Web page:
Proposed IRS regulations issued providing guidance on new 20% deduction for flow-through entities

The IRS and Treasury issued proposed regulations providing interim guidance on the new Section 199A 20% deduction on Qualified Business Income (QBI) introduced under the Tax Cuts and Jobs Act. The law contains a series of complex provisions, definitions and computations, many of which are addressed by the Service. The preamble to the regulations provides that taxpayers can rely on this guidance until such time that final regulations are issued.

This new provision of the Internal Revenue Code allows owners of sole proprietorships, S corporations, LLCs, or partnerships a deduction of up to 20% of the income earned by the business. Limitations based on the businesses’ W-2 wages and unadjusted basis of assets are placed on this deduction if the taxpayer has taxable income in excess of certain thresholds ($415,000 for married joint filers and $207,500 for other filers). An additional limitation applies for those with income in excess of these thresholds, prohibiting the deduction for businesses which provide certain specified services. These specified service trades or businesses (SSTB) include those in the fields of health, law, accounting, actuarial science, performing arts, consulting, athletics, financial services, brokerage services, investment management, and trading. There is also a catch-all provision treating as an SSTB “any trade or business where the principal asset of such trade or business is the reputation or skill of one or more of its owners or employees.”

Those whose taxable incomes are beneath lower threshold levels ($315,000 for married joint filers and $157,500 for other filers) are not subject to either of the limitations discussed above. For those whose taxable income falls between the threshold levels, the limitations apply partially under complicated phase-out computations.

The statutory language for this new deduction creates many unknowns which have been partially explained under these proposed regulations:

  • For an operation to be eligible for the deduction, it must be able to demonstrate that it is a “trade or business” as defined within the Internal Revenue Code and using general tax principles.
  • Taxpayers are allowed an election to aggregate certain commonly controlled trades or businesses (50% or more common ownership) in computing the 20% QBI deduction. Certain conditions beyond common ownership must be satisfied in order to make this election. A potential benefit of the election is that the combined wages and investments of all the members of the aggregated business can be used to calculate the deduction where the limitations discussed above apply.
  • An SSTB is prevented from spinning out service operations or property so as to create separate profit centers eligible for the 20% deduction (the “crack and pack” strategy). Where services or property are provided to commonly controlled parties (50% or more common ownership), the trade or business which provides the services or property can be treated as an SSTB in whole or part. It should be noted that this anti-abuse provision applies not just to the provision of services but also to the rental of real estate or other property.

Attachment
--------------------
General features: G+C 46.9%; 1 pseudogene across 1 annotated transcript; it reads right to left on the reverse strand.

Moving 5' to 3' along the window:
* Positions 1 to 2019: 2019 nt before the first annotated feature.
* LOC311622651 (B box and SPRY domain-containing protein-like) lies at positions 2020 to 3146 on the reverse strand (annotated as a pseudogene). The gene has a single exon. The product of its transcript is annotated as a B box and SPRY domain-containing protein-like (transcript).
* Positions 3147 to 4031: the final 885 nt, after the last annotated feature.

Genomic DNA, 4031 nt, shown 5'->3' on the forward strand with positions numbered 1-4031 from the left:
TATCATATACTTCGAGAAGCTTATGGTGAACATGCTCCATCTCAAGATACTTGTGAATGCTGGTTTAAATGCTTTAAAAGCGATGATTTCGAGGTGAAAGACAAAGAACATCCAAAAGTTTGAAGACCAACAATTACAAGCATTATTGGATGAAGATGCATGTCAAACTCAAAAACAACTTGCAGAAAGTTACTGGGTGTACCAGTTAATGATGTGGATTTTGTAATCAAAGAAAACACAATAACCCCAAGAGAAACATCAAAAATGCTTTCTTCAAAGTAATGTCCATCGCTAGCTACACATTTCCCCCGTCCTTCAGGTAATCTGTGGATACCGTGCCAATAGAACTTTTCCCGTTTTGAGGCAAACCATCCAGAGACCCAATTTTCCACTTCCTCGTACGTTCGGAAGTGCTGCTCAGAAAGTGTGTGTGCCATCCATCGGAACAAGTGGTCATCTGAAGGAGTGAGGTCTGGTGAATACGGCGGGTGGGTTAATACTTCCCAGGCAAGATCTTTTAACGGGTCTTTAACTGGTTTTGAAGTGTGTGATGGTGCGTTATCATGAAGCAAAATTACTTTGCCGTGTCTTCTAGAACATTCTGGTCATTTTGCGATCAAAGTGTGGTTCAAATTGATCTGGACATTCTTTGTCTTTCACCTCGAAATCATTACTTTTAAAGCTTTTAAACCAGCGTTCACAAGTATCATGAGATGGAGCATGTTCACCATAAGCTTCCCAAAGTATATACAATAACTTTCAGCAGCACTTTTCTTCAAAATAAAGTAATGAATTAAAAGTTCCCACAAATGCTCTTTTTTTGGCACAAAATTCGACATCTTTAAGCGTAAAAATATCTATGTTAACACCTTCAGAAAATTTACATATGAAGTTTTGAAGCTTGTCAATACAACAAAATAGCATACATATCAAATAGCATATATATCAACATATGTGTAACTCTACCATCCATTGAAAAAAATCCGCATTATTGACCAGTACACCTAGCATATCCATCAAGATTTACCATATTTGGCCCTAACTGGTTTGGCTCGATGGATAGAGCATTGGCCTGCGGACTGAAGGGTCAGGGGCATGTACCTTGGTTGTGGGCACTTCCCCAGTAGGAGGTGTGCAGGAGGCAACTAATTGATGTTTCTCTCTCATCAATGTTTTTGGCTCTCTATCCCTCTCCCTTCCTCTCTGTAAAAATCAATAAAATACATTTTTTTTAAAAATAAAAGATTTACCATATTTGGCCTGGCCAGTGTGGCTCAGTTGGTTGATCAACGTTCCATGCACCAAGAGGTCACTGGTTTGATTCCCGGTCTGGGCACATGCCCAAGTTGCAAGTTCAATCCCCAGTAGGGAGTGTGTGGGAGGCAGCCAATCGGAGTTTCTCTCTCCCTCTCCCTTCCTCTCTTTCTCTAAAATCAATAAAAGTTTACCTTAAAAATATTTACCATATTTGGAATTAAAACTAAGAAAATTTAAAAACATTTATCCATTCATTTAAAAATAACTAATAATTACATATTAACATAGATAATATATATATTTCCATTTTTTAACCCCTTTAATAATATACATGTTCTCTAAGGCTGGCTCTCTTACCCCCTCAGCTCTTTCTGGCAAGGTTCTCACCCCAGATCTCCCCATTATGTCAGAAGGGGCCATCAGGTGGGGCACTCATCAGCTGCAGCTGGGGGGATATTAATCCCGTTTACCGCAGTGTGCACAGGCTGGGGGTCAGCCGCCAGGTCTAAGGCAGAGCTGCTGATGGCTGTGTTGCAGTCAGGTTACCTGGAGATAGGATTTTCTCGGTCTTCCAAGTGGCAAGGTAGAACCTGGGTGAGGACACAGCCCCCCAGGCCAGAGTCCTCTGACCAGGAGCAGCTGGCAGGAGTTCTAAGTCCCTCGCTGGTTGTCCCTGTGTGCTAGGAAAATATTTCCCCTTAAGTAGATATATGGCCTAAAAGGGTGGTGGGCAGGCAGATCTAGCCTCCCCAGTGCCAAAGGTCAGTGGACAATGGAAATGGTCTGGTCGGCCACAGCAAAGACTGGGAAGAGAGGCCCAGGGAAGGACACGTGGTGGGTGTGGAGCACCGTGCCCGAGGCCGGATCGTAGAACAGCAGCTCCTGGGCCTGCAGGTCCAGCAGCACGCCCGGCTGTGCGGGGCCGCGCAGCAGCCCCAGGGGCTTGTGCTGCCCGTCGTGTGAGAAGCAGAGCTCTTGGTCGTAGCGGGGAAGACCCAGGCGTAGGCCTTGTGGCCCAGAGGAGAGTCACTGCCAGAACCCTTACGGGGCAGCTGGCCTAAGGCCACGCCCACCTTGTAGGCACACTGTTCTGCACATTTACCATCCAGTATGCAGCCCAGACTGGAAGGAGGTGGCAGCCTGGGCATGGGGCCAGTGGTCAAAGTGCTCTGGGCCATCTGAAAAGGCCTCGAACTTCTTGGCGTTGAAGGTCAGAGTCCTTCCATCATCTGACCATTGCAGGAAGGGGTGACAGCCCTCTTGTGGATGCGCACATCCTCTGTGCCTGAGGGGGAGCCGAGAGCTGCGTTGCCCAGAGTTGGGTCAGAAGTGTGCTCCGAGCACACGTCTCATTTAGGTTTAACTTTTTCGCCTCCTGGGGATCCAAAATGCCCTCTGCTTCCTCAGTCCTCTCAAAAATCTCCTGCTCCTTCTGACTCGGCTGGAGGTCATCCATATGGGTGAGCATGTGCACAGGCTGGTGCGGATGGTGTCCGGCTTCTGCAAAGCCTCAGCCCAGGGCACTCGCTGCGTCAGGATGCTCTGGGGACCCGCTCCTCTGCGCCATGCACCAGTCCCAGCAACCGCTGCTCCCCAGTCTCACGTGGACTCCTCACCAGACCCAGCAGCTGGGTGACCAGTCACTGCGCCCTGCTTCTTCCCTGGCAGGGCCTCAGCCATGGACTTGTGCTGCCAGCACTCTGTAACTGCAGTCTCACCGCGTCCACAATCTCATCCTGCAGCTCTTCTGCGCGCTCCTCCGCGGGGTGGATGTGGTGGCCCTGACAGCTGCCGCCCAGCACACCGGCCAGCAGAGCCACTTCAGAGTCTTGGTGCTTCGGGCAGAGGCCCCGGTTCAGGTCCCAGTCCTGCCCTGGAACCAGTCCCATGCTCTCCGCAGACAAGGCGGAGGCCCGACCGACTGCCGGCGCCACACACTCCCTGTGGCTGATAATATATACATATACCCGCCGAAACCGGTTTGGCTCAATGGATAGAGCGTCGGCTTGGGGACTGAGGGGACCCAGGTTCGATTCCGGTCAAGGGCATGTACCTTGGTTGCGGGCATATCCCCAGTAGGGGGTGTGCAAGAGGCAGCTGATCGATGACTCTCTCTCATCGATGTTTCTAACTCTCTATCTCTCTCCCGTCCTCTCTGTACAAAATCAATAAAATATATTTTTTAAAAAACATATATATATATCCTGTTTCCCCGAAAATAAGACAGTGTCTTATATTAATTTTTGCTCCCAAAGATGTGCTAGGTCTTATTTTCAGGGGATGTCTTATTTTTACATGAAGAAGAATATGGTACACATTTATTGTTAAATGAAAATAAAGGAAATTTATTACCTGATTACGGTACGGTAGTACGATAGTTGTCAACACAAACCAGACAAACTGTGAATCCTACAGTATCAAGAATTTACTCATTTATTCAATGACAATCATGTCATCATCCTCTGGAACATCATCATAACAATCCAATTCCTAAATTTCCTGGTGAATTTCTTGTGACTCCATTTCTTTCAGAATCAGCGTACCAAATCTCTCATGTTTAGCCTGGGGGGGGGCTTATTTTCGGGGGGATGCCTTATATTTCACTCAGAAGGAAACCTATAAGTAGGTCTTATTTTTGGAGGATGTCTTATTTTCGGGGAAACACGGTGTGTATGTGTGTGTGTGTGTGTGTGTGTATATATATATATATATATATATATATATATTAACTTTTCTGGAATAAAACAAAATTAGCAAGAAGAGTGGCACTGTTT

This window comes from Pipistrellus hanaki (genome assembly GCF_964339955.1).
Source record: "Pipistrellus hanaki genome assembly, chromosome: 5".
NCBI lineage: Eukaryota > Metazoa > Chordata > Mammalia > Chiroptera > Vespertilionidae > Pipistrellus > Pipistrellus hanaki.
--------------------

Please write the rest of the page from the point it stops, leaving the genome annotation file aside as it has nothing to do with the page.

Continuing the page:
• The specified service trades or businesses are defined. Surprisingly, the “catch-all” provision is defined very narrowly so as to apply in limited situations only to famous persons who receive income for endorsements, appearances, or their voice, images, trademark, or other representations.
  • The statute suggests that a business which has any level of activity which is a specified service trade or business will be treated entirely as a SSTB. The de minimis rule provides that a business with less than $25 million in gross receipts can generate up to 10% of its gross receipts in a specified service trade or business (SSTB) activity and not be treated as an SSTB. The percentage drops to 5% where gross receipts exceed $25 million.
  • A business which uses a common paymaster, a professional employer organization, a certified professional employer organization, or third party agent can utilize its share of the W-2 wages paid by such organization for the wage limitation under the law.
  • When the law was enacted, there was considerable discussion about converting employees to independent contractor status. An employee will face a presumption that he/she is not an independent contractor if there is a change of status from employee to independent contractor and substantially the same services are performed for the former employer. This is an anti-abuse rule which reacts to this planning idea.
  • The 20% deduction also applies to the owners of a qualifying business with fiscal year straddling December 31, 2017. The Service concluded that since the income is reported on the business owner’s 2018 tax return, it should be subject to the 20% deduction.

The proposed regulations contain many other computational, definitional, and miscellaneous provisions. Treasury is seeking comments concerning these provisions, which may cause the regulations to change when issued in final form.

Re-posted with permission of Marcum LLP


Michael-DAddioMichael D’Addio, Principal, Tax & Business Services, Marcum LLP, has more than 35 years as a specialist in compliance and planning in a variety of areas concerning federal and state taxation. He has a wide range of industry experience including real estate, research and development, professional services, and manufacturing. He has extensive experience in planning business transactions, including mergers and acquisitions, business entity formation and dissolutions, and sales transactions.


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